“With a little love and a lot of patience, flowers can bloom even in the most unlikely places.”
In September of 2018, a horse was listed on the PA Kill Pen Connection as “Hip 2546.” He was a 2004 Standardbred gelding named Big Boy Blue with the freeze brand 7B757. He was severely underweight, but had intelligent, if worried, eyes. My friend Amanda Dieterich-Ward had fallen in love with my own Standardbred, Matt, after riding him several times, and had been thinking of getting a Standardbred of her own. She said when she saw Big Boy Blue she had to bail him, even if she just pulled him out, trained him and found him a good home.
From the very first time Amanda met her Standardbred it was clear to everyone who saw them interact that he was not going anywhere. Amanda gave him the barn name Duncan, and sat in his stall reading for hours each day while he was in quarantine, so that he could learn that not all humans are bad. Duncan had clearly been badly abused and was shut down and afraid of people when he came out of the kill pen, but Amanda’s patience and kindness nursed him back to health, both mentally and physically.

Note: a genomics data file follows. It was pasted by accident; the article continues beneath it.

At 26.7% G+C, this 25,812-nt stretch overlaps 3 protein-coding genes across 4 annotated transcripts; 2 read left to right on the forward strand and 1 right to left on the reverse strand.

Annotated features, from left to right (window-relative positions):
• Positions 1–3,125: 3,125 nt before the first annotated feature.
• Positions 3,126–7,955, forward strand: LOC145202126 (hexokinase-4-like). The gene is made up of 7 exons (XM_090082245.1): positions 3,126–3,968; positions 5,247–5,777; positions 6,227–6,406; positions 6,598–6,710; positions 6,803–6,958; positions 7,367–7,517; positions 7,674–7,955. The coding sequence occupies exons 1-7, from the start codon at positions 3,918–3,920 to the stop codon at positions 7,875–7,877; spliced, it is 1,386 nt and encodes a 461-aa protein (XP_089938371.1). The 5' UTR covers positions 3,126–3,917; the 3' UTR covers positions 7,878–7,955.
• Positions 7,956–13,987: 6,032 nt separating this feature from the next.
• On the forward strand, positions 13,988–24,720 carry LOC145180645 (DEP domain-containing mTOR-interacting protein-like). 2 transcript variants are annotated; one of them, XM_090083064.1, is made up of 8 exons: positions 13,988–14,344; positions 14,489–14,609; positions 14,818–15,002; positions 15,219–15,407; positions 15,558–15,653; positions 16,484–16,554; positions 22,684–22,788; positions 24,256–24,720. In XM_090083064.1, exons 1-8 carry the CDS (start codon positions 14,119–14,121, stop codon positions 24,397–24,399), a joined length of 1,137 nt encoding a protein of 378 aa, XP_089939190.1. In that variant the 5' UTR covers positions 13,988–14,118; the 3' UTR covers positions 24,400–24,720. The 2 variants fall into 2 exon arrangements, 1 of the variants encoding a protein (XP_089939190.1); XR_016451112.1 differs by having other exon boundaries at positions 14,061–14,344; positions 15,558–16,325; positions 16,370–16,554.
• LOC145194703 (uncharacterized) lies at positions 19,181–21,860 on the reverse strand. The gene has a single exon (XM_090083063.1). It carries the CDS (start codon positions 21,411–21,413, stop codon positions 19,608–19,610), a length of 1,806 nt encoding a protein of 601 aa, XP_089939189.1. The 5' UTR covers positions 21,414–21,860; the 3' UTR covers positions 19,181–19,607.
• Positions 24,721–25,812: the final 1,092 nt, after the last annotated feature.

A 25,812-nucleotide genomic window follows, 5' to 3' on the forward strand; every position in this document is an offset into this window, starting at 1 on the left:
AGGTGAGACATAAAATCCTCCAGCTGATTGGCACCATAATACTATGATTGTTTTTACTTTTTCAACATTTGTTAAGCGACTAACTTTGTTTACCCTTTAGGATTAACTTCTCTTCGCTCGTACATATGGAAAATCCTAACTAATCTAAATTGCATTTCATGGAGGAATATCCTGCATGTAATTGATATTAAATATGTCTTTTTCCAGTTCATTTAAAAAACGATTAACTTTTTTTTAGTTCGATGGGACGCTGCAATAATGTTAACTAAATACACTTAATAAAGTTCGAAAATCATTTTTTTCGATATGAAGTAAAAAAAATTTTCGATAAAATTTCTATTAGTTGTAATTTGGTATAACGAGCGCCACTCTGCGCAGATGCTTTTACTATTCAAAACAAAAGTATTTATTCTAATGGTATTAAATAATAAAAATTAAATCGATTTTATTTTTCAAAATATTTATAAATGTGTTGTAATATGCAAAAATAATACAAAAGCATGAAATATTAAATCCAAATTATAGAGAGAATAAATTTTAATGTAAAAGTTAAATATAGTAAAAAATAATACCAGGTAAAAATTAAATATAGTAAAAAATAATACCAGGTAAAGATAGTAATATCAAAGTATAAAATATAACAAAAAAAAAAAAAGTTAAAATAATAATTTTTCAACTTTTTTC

Over the next several months, Duncan started to gain weight and started to develop a personality. He showed a love of German Horse Muffins, and a disdain for goats. As Amanda started to train him under saddle it became clear that he enjoyed trail riding.
Long trail rides helped give him a sense of purpose. He would gladly ride out alone with his new mom, or lead a group of horses. Amanda took him to obstacle play dates and Duncan would boldly attempt each obstacle, even if he wasn’t quite sure why anyone would want to do something so frivolous.
Amanda’s husband Allen started taking lessons that winter, and has now graduated to riding Duncan. Despite Duncan’s close bond with his mama, he has started to bond to Allen, too, and the two have been on several trail rides together.
In just a few short months Duncan has gone from a frightened shell of a horse, to an incredible trail mount and the ideal husband horse. His story proves that, with a little love and a lot of patience, flowers can bloom even in the most unlikely places.